What a Traditional French Christmas Dinner Looks Like

As with all French traditions, the Christmas meal is a stately and structured affair. No going out to eat at restaurants (since they’ll all be closed anyway). No last-minute Chinese takeout. Days of shopping and preparation go into a meal that begins at 8pm on Christmas Eve and stretches until after midnight. Each course is served one after the other, with breaks in between for drinks and conversation. And given the amount of food consumed, it’s no surprise that Réveillon happens the day before Christmas… you need a full night to digest before the kids pop out of bed and see what Père Noël has left them in shoes placed by the fireplace.

In case you want to host your Réveillon dinner, either on December 24 or with friends later, here’s what several French people (currently in the midst of planning their own Réveillon dinners) recommend that you serve.


The Setting

French people go all-out for their dinner parties, and Christmas especially. Grandmother’s china and the finest silver will be on the table, napkins will be folded in a fancy way, and the tasteful floral arrangements will definitely be better than last year’s.

The Drinks

red wine

An apéro followed by wine, followed by more wine… you get the picture. Vin chaud, or mulled wine, is not uncommon as well. And you’ll probably want to go with a white for the seafood, and a red for the meat. (Yes, there’s both.)

The Food

Réveillon is a decadent affair, so everything that’s typically saved for special occasions should be right on the docket. Huîtres, or oysters, are a classic French Christmas tradition (if you have the money to afford them), served with lemon and a red wine vinaigrette. In fact, seafood in general is pretty popular for the Christmas meal. One common snack is toasts au saumon, smoked salmon and crème fraîche on crostinis. Homard (lobster), foie gras, and caviar are also quite popular. For poultry, like in the US, you’ve got to have La Dinde de Noel, or the Christmas turkey, which has been a tradition in France since the 19th century. But there’s also typically un chapon, or rooster, instead of the everyday chicken hen. It’s a delicacy known for its tender meat and often stuffed with chestnuts. Though normally rare, game meats have had a long tradition on the French Christmas table. For soup, there’s velouté de châtaignes, a creamy chestnut soup made with winter vegetables, whose name means “velvet.” Since this one might be a little foreign to a non-chef, Saveur has an incredible recipe here. And a requisite cheese course and salad course also have their place in the lineup.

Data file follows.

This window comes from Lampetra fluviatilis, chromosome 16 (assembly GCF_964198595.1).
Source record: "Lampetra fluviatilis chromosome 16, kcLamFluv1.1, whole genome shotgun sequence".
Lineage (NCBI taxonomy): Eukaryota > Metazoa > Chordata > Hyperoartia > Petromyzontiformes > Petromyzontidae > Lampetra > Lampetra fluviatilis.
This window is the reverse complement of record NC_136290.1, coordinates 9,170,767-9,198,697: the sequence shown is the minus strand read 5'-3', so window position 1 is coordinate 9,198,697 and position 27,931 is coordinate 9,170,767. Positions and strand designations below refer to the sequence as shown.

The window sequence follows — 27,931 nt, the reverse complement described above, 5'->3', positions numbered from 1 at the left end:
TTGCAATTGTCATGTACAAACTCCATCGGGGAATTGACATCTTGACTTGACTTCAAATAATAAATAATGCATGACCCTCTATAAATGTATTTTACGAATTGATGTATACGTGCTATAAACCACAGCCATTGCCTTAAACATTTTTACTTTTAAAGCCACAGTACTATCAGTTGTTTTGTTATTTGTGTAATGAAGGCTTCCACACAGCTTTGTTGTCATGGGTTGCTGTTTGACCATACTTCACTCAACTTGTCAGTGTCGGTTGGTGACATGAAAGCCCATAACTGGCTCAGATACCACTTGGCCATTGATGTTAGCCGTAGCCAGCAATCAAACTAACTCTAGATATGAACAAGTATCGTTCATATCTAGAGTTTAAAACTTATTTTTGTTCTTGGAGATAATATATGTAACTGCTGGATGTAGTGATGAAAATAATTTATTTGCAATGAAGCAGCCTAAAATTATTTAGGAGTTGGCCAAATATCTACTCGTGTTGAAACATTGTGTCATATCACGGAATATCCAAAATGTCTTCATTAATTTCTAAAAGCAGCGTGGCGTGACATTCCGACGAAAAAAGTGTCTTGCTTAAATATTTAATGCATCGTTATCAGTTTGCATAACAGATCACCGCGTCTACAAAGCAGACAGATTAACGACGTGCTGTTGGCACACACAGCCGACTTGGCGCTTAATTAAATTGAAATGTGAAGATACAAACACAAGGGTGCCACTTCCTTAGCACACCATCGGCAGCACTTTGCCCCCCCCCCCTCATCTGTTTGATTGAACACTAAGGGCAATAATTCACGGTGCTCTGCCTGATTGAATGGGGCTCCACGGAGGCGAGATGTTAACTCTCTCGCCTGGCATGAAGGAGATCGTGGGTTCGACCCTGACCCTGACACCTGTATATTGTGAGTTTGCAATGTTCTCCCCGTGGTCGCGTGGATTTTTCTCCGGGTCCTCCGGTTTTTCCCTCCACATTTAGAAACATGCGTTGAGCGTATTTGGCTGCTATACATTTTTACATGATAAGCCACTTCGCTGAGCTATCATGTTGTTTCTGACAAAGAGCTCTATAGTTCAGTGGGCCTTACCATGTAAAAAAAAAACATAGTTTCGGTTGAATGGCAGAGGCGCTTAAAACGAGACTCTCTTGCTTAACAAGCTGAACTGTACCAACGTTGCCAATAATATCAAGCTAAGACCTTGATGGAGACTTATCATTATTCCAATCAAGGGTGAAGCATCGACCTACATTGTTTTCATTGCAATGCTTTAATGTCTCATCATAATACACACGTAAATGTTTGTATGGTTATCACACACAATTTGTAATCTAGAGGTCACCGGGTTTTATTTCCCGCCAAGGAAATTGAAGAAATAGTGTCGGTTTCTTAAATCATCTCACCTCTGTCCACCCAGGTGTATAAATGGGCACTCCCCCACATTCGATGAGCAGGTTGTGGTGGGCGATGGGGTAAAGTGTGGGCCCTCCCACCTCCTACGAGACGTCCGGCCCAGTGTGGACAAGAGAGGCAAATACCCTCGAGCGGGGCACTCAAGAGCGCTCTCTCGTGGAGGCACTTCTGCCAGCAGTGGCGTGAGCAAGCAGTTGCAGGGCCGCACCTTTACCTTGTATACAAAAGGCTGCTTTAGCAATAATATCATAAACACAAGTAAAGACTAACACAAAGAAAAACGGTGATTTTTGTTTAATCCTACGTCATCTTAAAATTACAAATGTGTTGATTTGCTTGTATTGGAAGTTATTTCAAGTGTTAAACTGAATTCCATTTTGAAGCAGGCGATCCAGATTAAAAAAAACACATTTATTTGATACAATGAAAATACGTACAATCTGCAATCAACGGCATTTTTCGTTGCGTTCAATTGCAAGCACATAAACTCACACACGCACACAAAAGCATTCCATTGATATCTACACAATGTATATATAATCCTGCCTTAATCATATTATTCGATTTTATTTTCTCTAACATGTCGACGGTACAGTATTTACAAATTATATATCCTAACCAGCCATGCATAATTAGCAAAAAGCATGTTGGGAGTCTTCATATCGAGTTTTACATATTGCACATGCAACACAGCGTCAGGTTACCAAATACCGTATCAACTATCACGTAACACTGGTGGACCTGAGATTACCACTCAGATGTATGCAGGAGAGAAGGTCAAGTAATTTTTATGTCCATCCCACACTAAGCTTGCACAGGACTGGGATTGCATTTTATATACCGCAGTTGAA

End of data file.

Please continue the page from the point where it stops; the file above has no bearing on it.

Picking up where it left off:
The Desserts

It’s not Réveillon without a bûche de Noël, or Yule log, a delicious sponge cake coated in frosting and then rolled into a cylinder and decorated to look like a log of wood. Marrons glacés, or candied and glazed chestnuts, are also a delicacy reserved for the holidays, since pricing-wise they run along the same lines as macarons, at €2.50 per chestnut. This is something you would give as a gift, so they often find their way to the table later in the evening. Pain d’épices, or spiced bread, is a less-fancy Christmas dessert similar to gingerbread, made from rye flour, honey, and spices.

After all this is eaten and everyone is consumed by their food coma, the next day, the big one, begins with a late brunch, an enormous spread to make sure that you will definitely need to make a New Year’s Resolution to go to the gym more.